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Formal language




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In mathematics, a formal language is one that has a particular set of symbols that are made according to a particular kind of rule.

Examples

Some examples of formal languages:

  • the set of all words over [math]{a, b}\,[/math]
  • the set [math]\left \{ a^{n}\right\}[/math], where [math]n\,[/math] is a natural number and [math]a^n\,[/math] means [math]a\,[/math] repeated [math]n\,[/math] times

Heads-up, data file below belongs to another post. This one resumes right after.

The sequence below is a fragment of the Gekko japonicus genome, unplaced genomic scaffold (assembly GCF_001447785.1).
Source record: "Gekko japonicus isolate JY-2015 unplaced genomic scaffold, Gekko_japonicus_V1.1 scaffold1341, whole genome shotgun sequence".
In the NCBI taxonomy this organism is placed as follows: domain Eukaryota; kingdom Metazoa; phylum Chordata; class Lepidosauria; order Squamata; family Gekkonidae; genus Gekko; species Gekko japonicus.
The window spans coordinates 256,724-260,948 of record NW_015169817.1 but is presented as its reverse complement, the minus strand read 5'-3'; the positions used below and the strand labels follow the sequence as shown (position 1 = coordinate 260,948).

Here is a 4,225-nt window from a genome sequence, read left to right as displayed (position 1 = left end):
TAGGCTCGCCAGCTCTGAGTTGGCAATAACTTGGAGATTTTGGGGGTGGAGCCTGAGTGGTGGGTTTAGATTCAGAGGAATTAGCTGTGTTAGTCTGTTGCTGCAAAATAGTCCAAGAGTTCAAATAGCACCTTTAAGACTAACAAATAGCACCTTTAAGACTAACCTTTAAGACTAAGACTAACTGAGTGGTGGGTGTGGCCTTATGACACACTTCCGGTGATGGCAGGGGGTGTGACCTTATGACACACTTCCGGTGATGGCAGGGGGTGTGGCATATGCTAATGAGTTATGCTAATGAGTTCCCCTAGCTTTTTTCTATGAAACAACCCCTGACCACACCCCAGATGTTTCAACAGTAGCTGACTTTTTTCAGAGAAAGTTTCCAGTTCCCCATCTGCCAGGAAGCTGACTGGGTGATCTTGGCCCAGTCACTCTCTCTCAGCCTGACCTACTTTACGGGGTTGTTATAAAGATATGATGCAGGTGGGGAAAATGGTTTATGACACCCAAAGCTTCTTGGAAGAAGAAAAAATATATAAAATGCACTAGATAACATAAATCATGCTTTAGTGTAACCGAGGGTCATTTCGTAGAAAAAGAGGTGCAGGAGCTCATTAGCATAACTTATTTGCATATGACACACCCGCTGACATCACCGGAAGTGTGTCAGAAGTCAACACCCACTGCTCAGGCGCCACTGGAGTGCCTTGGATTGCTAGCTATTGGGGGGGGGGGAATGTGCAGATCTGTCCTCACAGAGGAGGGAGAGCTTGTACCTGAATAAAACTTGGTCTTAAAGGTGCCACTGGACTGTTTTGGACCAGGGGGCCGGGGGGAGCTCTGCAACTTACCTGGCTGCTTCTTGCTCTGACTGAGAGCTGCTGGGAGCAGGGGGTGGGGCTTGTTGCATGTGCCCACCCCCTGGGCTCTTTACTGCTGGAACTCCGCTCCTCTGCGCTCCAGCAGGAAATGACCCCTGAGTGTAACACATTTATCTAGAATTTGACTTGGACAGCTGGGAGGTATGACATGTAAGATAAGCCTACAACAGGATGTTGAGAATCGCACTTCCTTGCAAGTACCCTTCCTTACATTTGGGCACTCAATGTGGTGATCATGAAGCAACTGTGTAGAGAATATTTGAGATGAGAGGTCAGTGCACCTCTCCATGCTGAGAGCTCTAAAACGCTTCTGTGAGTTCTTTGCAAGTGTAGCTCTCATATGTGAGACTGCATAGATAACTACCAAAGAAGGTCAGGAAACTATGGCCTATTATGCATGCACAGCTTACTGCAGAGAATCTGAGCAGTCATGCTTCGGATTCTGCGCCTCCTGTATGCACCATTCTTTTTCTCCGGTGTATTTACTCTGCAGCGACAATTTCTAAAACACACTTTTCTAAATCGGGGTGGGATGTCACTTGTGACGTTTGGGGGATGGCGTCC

• finite languages, such as [math]\{\{a,b\},\{a, aa, bba\}\}\,[/math]
  • the set of syntactically correct programs in a given programming language; or
  • the set of inputs upon which a certain Turing machine halts.

Specification

A formal language can be specified in a great variety of ways, such as:

Related pages

Further reading

  • Hopcroft, J. & Ullman, J. (1979). Introduction to Automata Theory, Languages, and Computation. Addison-Wesley. ISBN 0-201-02988-X
      . 
  • Helena Rasiowa and Roman Sikorski (1970). The Mathematics of Metamathematics (3rd ed. ed.). PWN. , chapter 6 Algebra of formalized languages.
  • Rozemberg, G. & Salomaa, A. (eds.) (1979). Introduction to Automata Theory, Languages, and Computation. Addison-Wesley. ISBN 978-3-540-61486-9
      . 

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